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Budgeting

5-Step Guide on How to Prepare a Convincing Annual Budget Presentation

By | 6 min read | Published

Learn how to present your departmental budget and gain the approval of decision-makers.

Every year, leaders are responsible for creating an annual budget for their department. It’s one thing to grapple with the numbers, but presenting the budget can be a more challenging task.

If your annual budget isn’t convincing enough, chances are you won’t get everything you require to run your department the way it needs to. Anything less than what is required and you’ll have a rough time getting through the coming year.

We’ve put together a list of five steps designed to help you prepare an exceptional annual budget presentation that cannot go unnoticed. Using this step-by-step approach will help you convince executive leaders that every component of your budget is absolutely necessary to run your department and meet company goals.

1

Reevaluate company and departmental goals

Before determining your annual budget, go back and review your company’s and department’s goals. Note anything that’s changed from previous years. This is particularly important in the case of a changing economy and market or disruptions in business due to the pandemic and other unexpected events. As goals change, so must the budget—pay close attention to all historical data. As you develop your departmental budget, you want to ensure that it aligns with your department and the company’s overall goals and objectives.

2

Gather budgeting information

Allow plenty of time to gather all of the intel needed to create a detailed and accurate budget. Don’t merely go by the departmental expenses and payments made during the previous year. Your previous year’s budget is important, but also pay attention to the actual records to identify shortfalls or a surplus in the budgeted items.

When creating a budget, you have different options on how you approach it and especially when presenting it. Of course, this can all depend on your industry, company, and specific department. Following are the different types of budgets that companies most often use:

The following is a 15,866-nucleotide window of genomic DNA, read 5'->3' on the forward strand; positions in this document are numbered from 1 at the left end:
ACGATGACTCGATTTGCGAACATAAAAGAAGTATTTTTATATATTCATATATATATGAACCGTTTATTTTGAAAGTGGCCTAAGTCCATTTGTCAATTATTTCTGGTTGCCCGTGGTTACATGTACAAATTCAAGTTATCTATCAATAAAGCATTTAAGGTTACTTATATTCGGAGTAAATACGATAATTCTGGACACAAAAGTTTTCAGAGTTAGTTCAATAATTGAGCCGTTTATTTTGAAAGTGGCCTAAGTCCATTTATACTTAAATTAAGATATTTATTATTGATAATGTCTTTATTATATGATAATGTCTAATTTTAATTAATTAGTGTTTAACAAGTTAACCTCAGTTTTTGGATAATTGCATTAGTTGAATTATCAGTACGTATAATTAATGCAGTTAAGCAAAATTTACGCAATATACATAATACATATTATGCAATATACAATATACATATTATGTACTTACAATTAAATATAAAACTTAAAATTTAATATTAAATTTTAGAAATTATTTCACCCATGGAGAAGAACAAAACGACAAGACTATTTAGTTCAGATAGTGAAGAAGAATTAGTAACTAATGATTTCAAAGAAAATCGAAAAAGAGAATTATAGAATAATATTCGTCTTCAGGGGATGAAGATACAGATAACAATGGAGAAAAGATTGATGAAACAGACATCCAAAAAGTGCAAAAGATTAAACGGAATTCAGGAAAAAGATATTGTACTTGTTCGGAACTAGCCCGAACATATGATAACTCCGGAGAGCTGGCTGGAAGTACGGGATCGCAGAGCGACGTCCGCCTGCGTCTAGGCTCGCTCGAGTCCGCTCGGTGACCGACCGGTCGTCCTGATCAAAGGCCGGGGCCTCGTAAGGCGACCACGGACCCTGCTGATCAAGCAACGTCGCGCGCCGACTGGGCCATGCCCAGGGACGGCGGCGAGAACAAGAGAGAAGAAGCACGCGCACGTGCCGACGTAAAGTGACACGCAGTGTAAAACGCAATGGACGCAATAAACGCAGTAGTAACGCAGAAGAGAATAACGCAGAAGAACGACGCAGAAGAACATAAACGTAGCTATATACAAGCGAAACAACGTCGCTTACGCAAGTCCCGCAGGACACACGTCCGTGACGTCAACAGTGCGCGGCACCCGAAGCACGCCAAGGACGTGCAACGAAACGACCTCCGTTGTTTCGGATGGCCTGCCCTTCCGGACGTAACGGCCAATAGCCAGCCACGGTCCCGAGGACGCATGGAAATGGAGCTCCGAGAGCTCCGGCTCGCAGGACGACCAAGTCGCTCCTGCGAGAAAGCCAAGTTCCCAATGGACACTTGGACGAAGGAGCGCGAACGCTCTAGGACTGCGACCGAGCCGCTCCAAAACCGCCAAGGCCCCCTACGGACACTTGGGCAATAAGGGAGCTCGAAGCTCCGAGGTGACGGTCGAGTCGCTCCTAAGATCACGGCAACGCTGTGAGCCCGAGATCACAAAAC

Master budget

Combines all of the smaller budgets (e.g., marketing, HR, and other department budgets) into a single budget, providing a comprehensive overview of your company’s finances.

Strategic plan budget

Creates a vision and plan for your company’s long-range budget for more than one year.

Cash flow budget

Tracks the timing of expenses and income to make sure your company has enough cash from week to week.

Capital budget

Allocates money for maintaining and acquiring fixed assets, such as equipment and property.

Financial budget

Maintains a strategy for managing your company’s assets, income, expenses, and cash flow.

Sales budget

Estimates your company’s total revenue in a set time period.

Operating budget

Estimates your company’s expenses and income over a set time period.

Production budget

Calculates the amount of products that need to be manufactured during a specific time period.

Labor budget

Calculates the financial costs and actual labor expenses of total production and service goals.

Also, discuss budgeting with team members and other stakeholders to ensure that you cover all of your bases. However, every piece of budgeting information should be based on facts rather than opinions. That way, you’ll be sure to have a budget that’s appropriately allocated.

3

Set up the annual budget

Next, sit down to create the actual budget. Depending on your preferred method, or that of your company, you can use spreadsheets or budgeting software. Each budget typically includes the following basic elements:

Estimated revenue

Amount of revenue a company expects to receive from all sources during a budget year.